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McCain and Obama's green dream

Which of the candidates' energy plans will play in Peoria?

By Brian Dumaine
June 30, 2008: 5:33 AM EDT

(Fortune Magazine) -- What senators McCain and Obama believe about U.S. energy policy matters - hugely. To fight global warming, the next President will oversee the transition to a new, green economy, which will result in one of the biggest business transformations of the 21st century and potentially one of the largest transfers of wealth since the creation of the income tax.

Both candidates agree that a carbon cap-and-trade law is the best way to make industries reduce their emissions of carbon dioxide and other greenhouse gases that cause climate change. Under such legislation, Washington puts a cap on carbon emissions that is lowered every year, and creates permits allowing industry to emit greenhouse gases just up to those limits. McCain favors reducing America's carbon dioxide output to 60% of the 1990 level by 2050, whereas Obama sets his target at 80%.

The trouble is, limiting greenhouse gases will raise energy prices, because industries are forced to pay for cleaner technology - a hard sell at a time gas prices have hit an average of $4 a gallon. Politicians like cap and trade - vs. a straight-forward levy on gasoline, coal, and other carbon fuels - because it is essentially an invisible tax and therefore has less chance of raising the ire of voters.

Where the candidates differ most is over money. McCain takes a Milton Friedman-esque approach to energy that counts heavily on the private sector to figure out solutions to global warming. McCain would give away most of the carbon permits - currently estimated to be worth $100 billion a year, or a staggering $4 trillion between now and 2050 - to big energy producers. If the utilities and oil companies don't have to pay the government for their permits, McCain's thinking goes, they will have more to invest in carbon-reducing technology, and energy prices probably won't rise as much.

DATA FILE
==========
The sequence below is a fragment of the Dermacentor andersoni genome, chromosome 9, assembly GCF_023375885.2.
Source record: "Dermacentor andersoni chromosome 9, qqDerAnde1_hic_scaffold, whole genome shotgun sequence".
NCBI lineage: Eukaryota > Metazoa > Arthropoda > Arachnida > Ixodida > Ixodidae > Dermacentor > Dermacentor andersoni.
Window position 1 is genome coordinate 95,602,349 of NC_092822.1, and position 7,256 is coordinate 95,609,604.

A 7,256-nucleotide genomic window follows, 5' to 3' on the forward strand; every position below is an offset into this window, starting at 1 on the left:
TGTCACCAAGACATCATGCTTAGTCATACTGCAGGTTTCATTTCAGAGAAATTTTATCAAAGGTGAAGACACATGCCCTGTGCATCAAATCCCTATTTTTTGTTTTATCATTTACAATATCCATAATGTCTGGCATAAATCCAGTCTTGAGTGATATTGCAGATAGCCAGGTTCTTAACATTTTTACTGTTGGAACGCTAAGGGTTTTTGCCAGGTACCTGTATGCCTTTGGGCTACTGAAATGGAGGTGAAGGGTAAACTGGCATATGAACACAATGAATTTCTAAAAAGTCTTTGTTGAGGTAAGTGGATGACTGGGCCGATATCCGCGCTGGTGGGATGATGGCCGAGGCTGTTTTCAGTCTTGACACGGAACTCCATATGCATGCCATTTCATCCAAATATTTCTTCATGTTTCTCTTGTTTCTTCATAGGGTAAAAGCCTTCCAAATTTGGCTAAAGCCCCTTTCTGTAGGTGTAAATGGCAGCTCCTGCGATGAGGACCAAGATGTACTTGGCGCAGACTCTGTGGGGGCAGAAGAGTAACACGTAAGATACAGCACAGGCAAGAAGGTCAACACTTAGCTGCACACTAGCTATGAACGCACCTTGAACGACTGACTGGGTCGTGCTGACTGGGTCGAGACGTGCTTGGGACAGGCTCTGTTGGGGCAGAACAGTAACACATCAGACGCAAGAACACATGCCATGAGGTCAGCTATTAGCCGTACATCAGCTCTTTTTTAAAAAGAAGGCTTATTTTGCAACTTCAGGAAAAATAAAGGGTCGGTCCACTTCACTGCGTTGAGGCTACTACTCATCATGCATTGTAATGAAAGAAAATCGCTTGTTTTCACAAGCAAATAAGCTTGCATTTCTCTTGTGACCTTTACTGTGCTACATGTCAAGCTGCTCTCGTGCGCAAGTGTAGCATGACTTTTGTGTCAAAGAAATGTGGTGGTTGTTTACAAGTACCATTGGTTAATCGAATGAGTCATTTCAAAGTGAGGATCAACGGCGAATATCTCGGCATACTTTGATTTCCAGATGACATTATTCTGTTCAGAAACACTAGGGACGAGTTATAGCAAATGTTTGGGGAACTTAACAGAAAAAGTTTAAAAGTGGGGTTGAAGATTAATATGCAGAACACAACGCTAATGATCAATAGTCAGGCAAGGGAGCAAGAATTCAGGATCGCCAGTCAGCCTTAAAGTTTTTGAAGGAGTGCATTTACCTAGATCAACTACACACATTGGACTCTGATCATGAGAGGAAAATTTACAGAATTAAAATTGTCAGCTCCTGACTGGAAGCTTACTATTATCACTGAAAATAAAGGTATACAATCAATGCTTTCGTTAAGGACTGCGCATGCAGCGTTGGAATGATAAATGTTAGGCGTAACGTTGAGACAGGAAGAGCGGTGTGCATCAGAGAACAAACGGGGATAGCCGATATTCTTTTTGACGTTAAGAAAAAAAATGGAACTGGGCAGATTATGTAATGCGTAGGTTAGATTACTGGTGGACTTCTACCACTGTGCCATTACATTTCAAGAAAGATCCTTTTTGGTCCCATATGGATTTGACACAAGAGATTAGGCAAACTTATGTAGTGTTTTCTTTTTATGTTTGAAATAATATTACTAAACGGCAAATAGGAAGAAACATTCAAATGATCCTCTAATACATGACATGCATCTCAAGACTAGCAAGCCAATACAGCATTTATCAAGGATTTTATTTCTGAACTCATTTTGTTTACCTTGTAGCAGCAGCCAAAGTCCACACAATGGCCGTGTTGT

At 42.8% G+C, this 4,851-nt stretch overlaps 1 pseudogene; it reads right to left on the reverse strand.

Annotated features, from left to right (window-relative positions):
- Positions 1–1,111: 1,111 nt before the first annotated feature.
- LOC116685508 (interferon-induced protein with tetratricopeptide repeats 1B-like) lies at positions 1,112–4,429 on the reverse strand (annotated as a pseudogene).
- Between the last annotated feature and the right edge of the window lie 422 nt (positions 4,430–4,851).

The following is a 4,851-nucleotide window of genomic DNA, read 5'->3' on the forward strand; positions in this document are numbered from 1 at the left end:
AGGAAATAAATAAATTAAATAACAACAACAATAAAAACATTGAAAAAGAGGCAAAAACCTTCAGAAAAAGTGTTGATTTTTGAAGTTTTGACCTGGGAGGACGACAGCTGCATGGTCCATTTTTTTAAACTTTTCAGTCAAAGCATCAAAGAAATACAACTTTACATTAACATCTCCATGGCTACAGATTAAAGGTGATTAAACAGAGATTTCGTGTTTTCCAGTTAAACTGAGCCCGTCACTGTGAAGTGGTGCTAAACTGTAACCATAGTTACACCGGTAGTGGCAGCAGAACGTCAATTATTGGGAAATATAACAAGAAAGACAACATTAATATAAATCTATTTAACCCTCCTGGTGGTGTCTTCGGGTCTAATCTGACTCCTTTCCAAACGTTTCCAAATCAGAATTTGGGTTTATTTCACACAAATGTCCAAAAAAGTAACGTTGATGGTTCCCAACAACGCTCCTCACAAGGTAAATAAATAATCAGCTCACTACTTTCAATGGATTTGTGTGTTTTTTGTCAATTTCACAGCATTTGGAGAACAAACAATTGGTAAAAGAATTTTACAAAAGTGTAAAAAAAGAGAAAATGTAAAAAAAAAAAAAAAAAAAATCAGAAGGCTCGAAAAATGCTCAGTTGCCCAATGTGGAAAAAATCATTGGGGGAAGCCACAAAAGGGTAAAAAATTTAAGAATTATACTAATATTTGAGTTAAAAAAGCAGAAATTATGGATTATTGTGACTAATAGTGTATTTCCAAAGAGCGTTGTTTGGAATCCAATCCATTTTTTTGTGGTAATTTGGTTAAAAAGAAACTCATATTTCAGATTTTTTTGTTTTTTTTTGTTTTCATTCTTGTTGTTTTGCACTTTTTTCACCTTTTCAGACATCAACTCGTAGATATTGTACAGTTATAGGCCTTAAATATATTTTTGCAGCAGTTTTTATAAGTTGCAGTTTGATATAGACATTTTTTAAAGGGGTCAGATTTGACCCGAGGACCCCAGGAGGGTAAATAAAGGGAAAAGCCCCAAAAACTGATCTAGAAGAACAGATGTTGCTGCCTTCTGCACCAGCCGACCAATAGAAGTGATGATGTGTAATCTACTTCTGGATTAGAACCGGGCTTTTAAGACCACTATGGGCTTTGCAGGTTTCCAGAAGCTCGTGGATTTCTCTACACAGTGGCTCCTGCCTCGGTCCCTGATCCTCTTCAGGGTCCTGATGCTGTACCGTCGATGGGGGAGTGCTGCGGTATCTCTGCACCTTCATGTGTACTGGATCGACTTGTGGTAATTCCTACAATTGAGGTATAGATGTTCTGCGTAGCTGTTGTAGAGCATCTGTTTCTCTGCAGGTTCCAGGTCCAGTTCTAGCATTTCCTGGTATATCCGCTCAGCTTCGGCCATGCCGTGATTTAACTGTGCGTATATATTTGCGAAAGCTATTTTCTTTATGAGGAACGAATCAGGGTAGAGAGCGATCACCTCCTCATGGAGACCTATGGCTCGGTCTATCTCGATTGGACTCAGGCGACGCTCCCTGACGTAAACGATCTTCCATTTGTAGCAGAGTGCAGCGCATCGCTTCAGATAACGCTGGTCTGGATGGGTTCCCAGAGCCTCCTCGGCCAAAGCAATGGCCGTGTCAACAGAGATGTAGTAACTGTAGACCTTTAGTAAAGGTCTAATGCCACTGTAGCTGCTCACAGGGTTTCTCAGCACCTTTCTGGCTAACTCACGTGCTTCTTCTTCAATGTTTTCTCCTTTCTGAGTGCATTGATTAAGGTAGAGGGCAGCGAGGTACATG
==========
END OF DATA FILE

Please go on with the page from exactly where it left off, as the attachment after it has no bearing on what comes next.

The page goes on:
Obama's camp attacks McCain's program as a huge government giveaway. Says Jason Grumet, Obama's principal advisor on energy and the environment: "McCain, in contrast to his self-description as a fiscal conservative, would give hundreds of billions of dollars of emissions permits away to the energy industry in the hope that they would pass the savings on to consumers."

By contrast, Obama would auction 100% of the carbon permits to industry. Some of the $100 billion raised annually would go to low-income Americans to buffer the shock of rising energy prices. Some would fund green R&D and speed the commercialization of solar, wind, and other green tech. Because it funds aggressive federal clean-tech programs, Obama's version of cap and trade is more likely to help the nation meet its global warming goals. Yes, McCain would also auction off some permits to raise money for similar uses, but he hasn't made clear exactly how much money he would raise and when that might happen - it could be years.

Obama's plan does have a weakness, which McCain's supporters are quick to point out. The $100 billion pouring into the U.S. Treasury annually would be mother's milk to special-interest groups. A chunk of the money, for instance, would be earmarked for green-collar training - whatever that is. Senator John Kerry has suggested that federal funds be used to protect New England's lobster industry from the effects of global warming. Says Douglas Holtz-Eakin, McCain's senior policy advisor: "There's no reason to turn this into a big cash cow for the federal government." And he's right. Once low-income citizens, green R&D, and the business incentives have been taken care of, the rest of the revenue should be returned to the U.S. taxpayer, which could help offset some of the drag on the economy that cap and trade is likely to create. And even better, cutting taxes would make such a bill easier to sell to the American people.  To top of page

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